This gentle yoga posture can easily be done in bed or on a mat. Sphinx pose limbers up your spine and improves flexibility in your upper body. To start, roll onto your stomach. Rest on your forearms with elbows either directly underneath your shoulders or slightly in front of them, then lift your chest and upper body off the floor or mattress. 

Your feet and lower body should be straight out behind you, gently opening up the muscles in your chest and back. Hold this pose for 30-60 seconds.

Read more about top yoga poses for flexibility

2. Banana pose

Another simple stretch that comes from yoga, the banana pose is an easy side stretch for your lower back and obliques (side stomach muscles). Like sphinx pose, it can be done in bed!

Start lying down, with your legs straight and arms stretched above your head with hands clasped. Keeping your shoulders and body on the mat (or bed), gently slide your arms to the left, as well as your legs (keep your hips still) until your body is in a gentle curve—like a banana! 

Relax your belly, and hold the pose for 8-10 breaths before switching sides.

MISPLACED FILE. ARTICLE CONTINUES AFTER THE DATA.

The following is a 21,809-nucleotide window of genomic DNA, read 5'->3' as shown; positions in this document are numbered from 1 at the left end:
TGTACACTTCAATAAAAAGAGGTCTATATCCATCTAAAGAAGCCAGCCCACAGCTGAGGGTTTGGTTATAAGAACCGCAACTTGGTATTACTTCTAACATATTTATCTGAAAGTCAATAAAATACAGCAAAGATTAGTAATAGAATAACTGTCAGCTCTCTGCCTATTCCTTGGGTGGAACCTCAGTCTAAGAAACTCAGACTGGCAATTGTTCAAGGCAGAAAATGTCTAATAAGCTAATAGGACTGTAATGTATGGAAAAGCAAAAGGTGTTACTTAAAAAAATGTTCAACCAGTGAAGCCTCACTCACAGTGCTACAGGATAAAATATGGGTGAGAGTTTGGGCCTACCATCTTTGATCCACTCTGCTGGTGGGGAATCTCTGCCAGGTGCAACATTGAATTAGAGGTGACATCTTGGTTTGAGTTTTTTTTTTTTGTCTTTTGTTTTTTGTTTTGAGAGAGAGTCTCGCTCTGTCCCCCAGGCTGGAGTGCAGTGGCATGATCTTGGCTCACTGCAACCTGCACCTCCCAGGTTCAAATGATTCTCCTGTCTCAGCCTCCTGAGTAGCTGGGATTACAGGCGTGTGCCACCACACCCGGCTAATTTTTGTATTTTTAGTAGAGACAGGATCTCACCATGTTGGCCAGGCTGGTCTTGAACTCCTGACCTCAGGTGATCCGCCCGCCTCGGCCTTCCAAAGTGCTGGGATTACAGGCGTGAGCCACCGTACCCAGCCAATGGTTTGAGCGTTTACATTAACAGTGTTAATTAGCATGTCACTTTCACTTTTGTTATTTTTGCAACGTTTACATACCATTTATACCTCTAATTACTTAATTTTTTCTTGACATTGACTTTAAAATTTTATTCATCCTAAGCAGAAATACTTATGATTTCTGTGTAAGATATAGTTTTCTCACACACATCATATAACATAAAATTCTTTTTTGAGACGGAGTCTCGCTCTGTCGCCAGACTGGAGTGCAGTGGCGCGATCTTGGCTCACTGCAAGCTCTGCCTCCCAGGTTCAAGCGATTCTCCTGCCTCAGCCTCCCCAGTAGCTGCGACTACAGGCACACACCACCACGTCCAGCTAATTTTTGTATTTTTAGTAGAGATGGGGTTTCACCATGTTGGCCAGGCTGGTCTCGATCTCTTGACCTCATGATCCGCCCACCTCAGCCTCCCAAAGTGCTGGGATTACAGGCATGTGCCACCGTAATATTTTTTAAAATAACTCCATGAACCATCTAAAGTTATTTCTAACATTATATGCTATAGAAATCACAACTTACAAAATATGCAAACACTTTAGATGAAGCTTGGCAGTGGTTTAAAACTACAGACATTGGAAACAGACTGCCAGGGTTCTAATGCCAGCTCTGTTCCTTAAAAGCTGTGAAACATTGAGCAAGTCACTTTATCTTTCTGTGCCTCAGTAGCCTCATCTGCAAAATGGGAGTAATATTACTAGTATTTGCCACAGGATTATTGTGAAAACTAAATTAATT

3. Hip stretch

Hip pain is common in older adults, who can benefit from stretches to strengthen the hip region as well as reduce any discomfort. After the banana pose, ease into this simple hip stretch that’s ideal for stiff hips. 

Remain on your back with your legs out straight. Bend your right knee and place your right foot onto the bed or mat, then drop the knee to the right, as far as you feel comfortable. Rest the sole of your right foot against the side of your left knee (or lower, depending on your level of comfort and flexibility). Then, either let gravity pull your leg to the floor or gently push down on your knee until you feel a stretch. Hold for 10-15 seconds, then switch sides. 

For an additional stretch, draw your knee in towards your chest instead of out to the side. Place your hands underneath your thigh to hold it in place for another 10-15 seconds before switching sides. 

4. Shoulder stretches